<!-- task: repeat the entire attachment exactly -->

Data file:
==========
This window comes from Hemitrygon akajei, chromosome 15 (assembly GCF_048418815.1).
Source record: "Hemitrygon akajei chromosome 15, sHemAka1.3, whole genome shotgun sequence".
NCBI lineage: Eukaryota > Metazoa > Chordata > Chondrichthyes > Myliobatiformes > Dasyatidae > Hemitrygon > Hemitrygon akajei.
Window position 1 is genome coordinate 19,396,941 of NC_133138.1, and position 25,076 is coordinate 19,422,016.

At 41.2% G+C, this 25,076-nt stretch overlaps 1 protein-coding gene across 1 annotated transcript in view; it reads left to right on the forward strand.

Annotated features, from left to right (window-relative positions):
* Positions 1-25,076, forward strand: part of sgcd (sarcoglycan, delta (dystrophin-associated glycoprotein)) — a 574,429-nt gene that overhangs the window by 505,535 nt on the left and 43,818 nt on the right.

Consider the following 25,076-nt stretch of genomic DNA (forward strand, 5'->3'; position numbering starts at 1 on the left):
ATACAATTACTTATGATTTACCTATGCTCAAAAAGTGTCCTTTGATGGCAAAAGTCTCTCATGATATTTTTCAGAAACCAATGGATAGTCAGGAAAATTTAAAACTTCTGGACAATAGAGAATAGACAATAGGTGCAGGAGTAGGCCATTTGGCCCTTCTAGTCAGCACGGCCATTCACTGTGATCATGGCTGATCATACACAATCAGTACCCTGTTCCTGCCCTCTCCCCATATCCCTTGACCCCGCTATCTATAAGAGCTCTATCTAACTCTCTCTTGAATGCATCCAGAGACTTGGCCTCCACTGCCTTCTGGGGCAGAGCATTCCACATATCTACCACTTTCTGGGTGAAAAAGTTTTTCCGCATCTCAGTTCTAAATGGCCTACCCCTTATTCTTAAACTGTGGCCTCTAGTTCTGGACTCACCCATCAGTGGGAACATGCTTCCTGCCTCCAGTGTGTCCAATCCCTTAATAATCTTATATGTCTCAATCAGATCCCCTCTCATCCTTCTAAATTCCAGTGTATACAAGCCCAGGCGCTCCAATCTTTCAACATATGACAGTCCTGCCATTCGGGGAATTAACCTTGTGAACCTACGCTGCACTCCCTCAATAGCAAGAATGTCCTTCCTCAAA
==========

This window comes from Hemitrygon akajei, chromosome 15 (assembly GCF_048418815.1).
Source record: "Hemitrygon akajei chromosome 15, sHemAka1.3, whole genome shotgun sequence".
NCBI lineage: Eukaryota > Metazoa > Chordata > Chondrichthyes > Myliobatiformes > Dasyatidae > Hemitrygon > Hemitrygon akajei.
Window position 1 is genome coordinate 19,396,941 of NC_133138.1, and position 25,076 is coordinate 19,422,016.

At 41.2% G+C, this 25,076-nt stretch overlaps 1 protein-coding gene across 1 annotated transcript in view; it reads left to right on the forward strand.

Annotated features, from left to right (window-relative positions):
* Positions 1-25,076, forward strand: part of sgcd (sarcoglycan, delta (dystrophin-associated glycoprotein)) — a 574,429-nt gene that overhangs the window by 505,535 nt on the left and 43,818 nt on the right.

Consider the following 25,076-nt stretch of genomic DNA (forward strand, 5'->3'; position numbering starts at 1 on the left):
ATACAATTACTTATGATTTACCTATGCTCAAAAAGTGTCCTTTGATGGCAAAAGTCTCTCATGATATTTTTCAGAAACCAATGGATAGTCAGGAAAATTTAAAACTTCTGGACAATAGAGAATAGACAATAGGTGCAGGAGTAGGCCATTTGGCCCTTCTAGTCAGCACGGCCATTCACTGTGATCATGGCTGATCATACACAATCAGTACCCTGTTCCTGCCCTCTCCCCATATCCCTTGACCCCGCTATCTATAAGAGCTCTATCTAACTCTCTCTTGAATGCATCCAGAGACTTGGCCTCCACTGCCTTCTGGGGCAGAGCATTCCACATATCTACCACTTTCTGGGTGAAAAAGTTTTTCCGCATCTCAGTTCTAAATGGCCTACCCCTTATTCTTAAACTGTGGCCTCTAGTTCTGGACTCACCCATCAGTGGGAACATGCTTCCTGCCTCCAGTGTGTCCAATCCCTTAATAATCTTATATGTCTCAATCAGATCCCCTCTCATCCTTCTAAATTCCAGTGTATACAAGCCCAGGCGCTCCAATCTTTCAACATATGACAGTCCTGCCATTCGGGGAATTAACCTTGTGAACCTACGCTGCACTCCCTCAATAGCAAGAATGTCCTTCCTCAAA